They had been well trained in hand-to-hand combat byx civilian Irishman Pat O’Neill. “Kick and poke,” said Story, poking both hands forward forcefully. “We went for the eyes. We got them in the testicles or lower belly (with a kick). That’s what we did to the Germans. … The goal was to make them feel very uncomfortable.”
The force’s reputation was so fearsome that when they were being ordered to attack a group of entrenched Germans, one force member stood up and said in German: “We are the Black Devils — if you fire one shot at us we will take no prisoners.”
The Germans surrendered, said Kasoff.
After 99 days and nights on the beachhead, they fought their way to Rome, entering it June 4, 1944.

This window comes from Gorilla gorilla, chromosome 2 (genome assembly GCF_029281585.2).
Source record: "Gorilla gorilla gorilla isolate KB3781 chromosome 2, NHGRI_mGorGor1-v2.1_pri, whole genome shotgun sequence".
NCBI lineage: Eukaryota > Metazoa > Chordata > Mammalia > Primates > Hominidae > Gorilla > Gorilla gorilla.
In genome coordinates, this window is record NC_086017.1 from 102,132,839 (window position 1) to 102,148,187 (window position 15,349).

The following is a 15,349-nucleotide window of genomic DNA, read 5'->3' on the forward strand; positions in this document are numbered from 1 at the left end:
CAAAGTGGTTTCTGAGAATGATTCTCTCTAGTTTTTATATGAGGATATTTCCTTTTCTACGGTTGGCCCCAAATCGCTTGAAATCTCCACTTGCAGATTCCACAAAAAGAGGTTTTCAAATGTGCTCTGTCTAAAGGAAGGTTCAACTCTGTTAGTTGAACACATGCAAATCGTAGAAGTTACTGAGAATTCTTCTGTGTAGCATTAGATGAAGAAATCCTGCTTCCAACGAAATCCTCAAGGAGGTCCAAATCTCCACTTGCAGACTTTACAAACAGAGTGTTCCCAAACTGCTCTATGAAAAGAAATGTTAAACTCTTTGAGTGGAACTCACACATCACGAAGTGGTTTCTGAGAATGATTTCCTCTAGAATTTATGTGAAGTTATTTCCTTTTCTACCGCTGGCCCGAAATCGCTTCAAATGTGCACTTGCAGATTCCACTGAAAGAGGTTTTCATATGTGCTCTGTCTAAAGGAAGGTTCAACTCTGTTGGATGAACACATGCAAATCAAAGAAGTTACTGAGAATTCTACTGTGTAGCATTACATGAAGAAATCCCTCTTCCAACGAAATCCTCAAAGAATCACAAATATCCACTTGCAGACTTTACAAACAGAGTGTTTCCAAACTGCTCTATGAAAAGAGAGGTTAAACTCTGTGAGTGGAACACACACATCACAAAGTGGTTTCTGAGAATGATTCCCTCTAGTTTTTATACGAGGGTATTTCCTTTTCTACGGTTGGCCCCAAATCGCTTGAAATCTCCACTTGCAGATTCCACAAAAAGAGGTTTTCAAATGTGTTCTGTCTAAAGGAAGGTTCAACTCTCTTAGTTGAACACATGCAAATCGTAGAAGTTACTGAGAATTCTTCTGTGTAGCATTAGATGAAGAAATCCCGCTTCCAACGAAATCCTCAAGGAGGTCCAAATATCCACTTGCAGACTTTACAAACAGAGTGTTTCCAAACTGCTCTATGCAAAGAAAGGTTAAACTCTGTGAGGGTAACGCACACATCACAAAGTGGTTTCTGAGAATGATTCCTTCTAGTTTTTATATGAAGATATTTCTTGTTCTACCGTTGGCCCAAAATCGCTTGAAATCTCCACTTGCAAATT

“We were the lead outfit going into Rome,” Kasoff said. “We were the point position.”
The force was also involved in the invasion of southern France in August.
“The First Special Service Force captured more enemy soldiers than any other unit in the war,” Story said. It’s credited with capturing more than 30,000 prisoners.
Locally, they are remembered for not only their wartime bravery, but their antics — including a gusto for blowing up things in the Helena Valley (and a bath tub in a local hotel), regular brawls at the Gold Bar — taking out their front window at least four times — and some decidedly quirky behavior, such as one fellow who kept a foot locker of live rattlesnakes under his bed.
How they adjusted to civilian life, brings its own set of stories. Woon recalls his mother saying, “I loved your father very much, but I just couldn’t housebreak him.”